2014

Optimizing Materials Handling on the Cheap: How to Lean your Workflow

Infopeople webinar to introduce attendees to some key principles of Lean and to provide some tips on how to apply Lean principles to library materials handling workflows.

Focused on some traditional library practices that get in the way including how libraries use bookcarts to define batch size, reliance on staging areas, acquisitions practices, and rigid staff roles.

Hopefully people came away with a new way to think about workflows from the customer perspective and not just from a staff productivity perspective.

2014

On Creating a Public Library Consortium

Presentation at the Black Hills Area Librarians Conference addressing the types of services being provided by consortia around the country. This group was considering forming their own consortium but wanted to have a better sense of the pros and cons.

Slides 

2014

Radicalize Your Catalog with Ebooks Your Patrons Can Keep Forever

Presentation about our Pitch-an-Idea grant project in which we worked with Internet Archive to provide links in the Santa Clara County Library District catalog to freely available, out of copyright ebook files which patrons could download without leaving the catalog.

Information about the project, where to access our code repository, and how to get started is available at& https://foss4lib.org/package/openlibrary-utilities-sccld.

Slides with presenter notes are available at& https://www.slideshare.net/loriayre/radicalize-your-library-catalog-with-ebooks-your-patrons-can-keep-forever.

2014

Using Technology to Increase Community Engagement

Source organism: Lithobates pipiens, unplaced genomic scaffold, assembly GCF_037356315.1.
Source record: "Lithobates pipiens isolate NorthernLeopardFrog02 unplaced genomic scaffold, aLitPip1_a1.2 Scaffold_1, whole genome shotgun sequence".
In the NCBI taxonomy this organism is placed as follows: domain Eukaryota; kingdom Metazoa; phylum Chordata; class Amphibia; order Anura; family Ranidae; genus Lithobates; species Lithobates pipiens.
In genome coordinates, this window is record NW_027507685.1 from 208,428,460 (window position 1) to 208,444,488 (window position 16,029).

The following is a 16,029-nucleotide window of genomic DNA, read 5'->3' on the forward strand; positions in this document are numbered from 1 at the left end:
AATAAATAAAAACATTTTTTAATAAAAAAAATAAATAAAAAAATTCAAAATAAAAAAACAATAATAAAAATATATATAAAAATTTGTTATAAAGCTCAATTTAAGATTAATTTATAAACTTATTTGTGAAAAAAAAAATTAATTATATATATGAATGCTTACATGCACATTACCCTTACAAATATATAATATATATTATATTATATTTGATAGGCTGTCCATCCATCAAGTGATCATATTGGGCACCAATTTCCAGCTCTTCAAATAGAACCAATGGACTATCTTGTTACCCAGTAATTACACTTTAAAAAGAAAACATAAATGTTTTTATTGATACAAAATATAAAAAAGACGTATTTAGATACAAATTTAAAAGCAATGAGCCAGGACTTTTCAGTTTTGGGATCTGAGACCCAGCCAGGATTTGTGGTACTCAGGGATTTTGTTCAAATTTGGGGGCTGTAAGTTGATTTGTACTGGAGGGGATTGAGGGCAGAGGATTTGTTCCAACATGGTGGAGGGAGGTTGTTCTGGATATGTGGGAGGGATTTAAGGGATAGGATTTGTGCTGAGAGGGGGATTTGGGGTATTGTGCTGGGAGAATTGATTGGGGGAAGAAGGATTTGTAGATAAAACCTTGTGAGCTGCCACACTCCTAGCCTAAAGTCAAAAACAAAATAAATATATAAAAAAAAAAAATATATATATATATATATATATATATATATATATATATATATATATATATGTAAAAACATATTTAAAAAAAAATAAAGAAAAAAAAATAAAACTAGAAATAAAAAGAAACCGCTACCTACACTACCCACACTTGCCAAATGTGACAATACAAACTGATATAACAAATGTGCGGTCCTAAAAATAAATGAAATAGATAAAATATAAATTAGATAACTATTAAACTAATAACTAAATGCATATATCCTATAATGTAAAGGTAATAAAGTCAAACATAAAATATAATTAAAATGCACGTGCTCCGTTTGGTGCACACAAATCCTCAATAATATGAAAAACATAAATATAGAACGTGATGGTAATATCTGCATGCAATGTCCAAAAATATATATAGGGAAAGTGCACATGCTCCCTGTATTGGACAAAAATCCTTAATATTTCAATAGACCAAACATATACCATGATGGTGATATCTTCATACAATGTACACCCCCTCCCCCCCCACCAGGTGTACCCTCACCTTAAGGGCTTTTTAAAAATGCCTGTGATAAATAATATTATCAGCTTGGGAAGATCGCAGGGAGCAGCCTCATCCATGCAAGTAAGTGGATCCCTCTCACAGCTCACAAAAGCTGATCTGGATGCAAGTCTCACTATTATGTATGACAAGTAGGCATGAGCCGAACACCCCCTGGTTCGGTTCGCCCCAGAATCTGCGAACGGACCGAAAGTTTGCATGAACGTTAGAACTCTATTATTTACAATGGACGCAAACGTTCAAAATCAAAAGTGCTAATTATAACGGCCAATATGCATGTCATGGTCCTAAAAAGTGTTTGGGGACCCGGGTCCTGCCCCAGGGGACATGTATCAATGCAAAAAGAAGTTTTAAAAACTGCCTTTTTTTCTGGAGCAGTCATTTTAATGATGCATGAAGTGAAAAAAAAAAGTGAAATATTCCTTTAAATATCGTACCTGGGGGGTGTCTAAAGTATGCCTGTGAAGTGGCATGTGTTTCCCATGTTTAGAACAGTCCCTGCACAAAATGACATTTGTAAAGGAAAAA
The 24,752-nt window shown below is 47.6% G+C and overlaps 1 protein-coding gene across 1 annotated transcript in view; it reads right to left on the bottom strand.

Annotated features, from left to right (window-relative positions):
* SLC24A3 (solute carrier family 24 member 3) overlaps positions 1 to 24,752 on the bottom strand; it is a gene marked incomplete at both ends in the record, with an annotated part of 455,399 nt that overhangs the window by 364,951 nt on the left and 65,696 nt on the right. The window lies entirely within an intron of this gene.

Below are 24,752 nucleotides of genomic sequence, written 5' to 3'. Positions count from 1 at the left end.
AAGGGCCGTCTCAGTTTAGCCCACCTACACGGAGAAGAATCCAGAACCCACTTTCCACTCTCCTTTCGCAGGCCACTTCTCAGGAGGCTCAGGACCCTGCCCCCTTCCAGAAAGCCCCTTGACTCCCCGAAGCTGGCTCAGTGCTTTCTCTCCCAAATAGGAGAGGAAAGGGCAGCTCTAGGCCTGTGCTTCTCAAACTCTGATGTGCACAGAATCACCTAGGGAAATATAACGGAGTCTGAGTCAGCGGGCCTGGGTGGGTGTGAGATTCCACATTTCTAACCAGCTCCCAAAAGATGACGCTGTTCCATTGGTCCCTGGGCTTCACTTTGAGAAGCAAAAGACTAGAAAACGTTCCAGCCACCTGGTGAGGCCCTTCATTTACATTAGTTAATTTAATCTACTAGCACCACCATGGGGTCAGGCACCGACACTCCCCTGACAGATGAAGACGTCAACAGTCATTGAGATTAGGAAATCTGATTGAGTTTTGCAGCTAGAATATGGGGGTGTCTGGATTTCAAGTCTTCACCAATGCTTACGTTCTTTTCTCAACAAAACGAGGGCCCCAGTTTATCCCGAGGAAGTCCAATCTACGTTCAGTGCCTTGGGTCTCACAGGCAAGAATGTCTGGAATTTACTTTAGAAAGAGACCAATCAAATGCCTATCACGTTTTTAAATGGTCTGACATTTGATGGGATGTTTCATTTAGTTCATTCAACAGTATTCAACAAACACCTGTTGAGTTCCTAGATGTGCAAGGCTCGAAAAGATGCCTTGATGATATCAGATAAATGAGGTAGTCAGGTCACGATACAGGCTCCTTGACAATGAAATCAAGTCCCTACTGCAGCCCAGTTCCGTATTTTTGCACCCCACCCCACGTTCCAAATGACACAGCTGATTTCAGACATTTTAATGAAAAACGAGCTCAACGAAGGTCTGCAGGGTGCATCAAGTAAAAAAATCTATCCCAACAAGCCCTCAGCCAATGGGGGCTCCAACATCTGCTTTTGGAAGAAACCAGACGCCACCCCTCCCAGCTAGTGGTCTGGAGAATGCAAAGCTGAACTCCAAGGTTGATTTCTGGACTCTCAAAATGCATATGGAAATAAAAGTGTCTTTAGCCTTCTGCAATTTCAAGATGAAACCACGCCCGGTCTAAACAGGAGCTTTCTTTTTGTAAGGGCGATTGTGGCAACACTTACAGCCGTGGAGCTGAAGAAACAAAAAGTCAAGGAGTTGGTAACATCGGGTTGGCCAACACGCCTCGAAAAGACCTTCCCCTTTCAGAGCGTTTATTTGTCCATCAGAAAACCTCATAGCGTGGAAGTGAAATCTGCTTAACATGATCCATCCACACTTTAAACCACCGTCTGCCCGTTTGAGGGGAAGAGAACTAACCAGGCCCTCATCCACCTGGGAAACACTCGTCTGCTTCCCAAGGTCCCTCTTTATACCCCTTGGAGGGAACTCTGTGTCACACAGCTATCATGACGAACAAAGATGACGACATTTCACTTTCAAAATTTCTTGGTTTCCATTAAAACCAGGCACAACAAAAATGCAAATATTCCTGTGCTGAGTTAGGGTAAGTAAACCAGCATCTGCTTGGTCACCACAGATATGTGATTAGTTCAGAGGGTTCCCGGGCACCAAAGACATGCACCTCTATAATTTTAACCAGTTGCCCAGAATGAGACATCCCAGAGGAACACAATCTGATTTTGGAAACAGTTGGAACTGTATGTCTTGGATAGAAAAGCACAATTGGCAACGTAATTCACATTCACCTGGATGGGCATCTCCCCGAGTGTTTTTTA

Conference presentations are a lot about bragging rights. Libraries do something awesome, they go to conference and brag about their awesomeness. Nothing wrong with that! This is how we learn from each other. As Program Co-Chair for the California Library Association’s Annual Conference, I review all the proposed sessions, and as a result, get to see not only what California libraries are doing but also the initiatives of which they are most proud.

2014

Top Trends and Libraries - 2015 is our Year

I always enjoy those end-of-year activities that provide a synopsis of important things that happened, important people who died, and the endless lists of top ten songs, books, movies, and of course, trends. I particularly enjoyed the “10 trends shaping consumerism in 2015” put out by trendwatching.com. Although the title may be off-putting for some librarians, there are plenty of good ideas for libraries in that document. In fact, many of these new trends have been trends in libraries for decades, and it’s the rest of the world that appears to be catching up!

2014

Keys to Self Service Success

Presentation at CLA Conference on the keys to implementing self-service technologies. It's more than choosing a nice self-check machine. Here's what we came up with:

  1. Involve staff in redefining the patron experience and their new roles
  2. Make sure changes result in enhanced/new services
  3. Take needs of affected customers into account
  4. Keep initiative aligned with strategic goals
  5. Modify spaces, policies, and collection to support goals
  6. Support patrons with training and positive messaging
  7. Provide information throughout the library so customers have the information they need, when they need it
  8. Make it a happening! Be bold and colorful and have fun!
cover image of "Keys to SSS" presenation
2014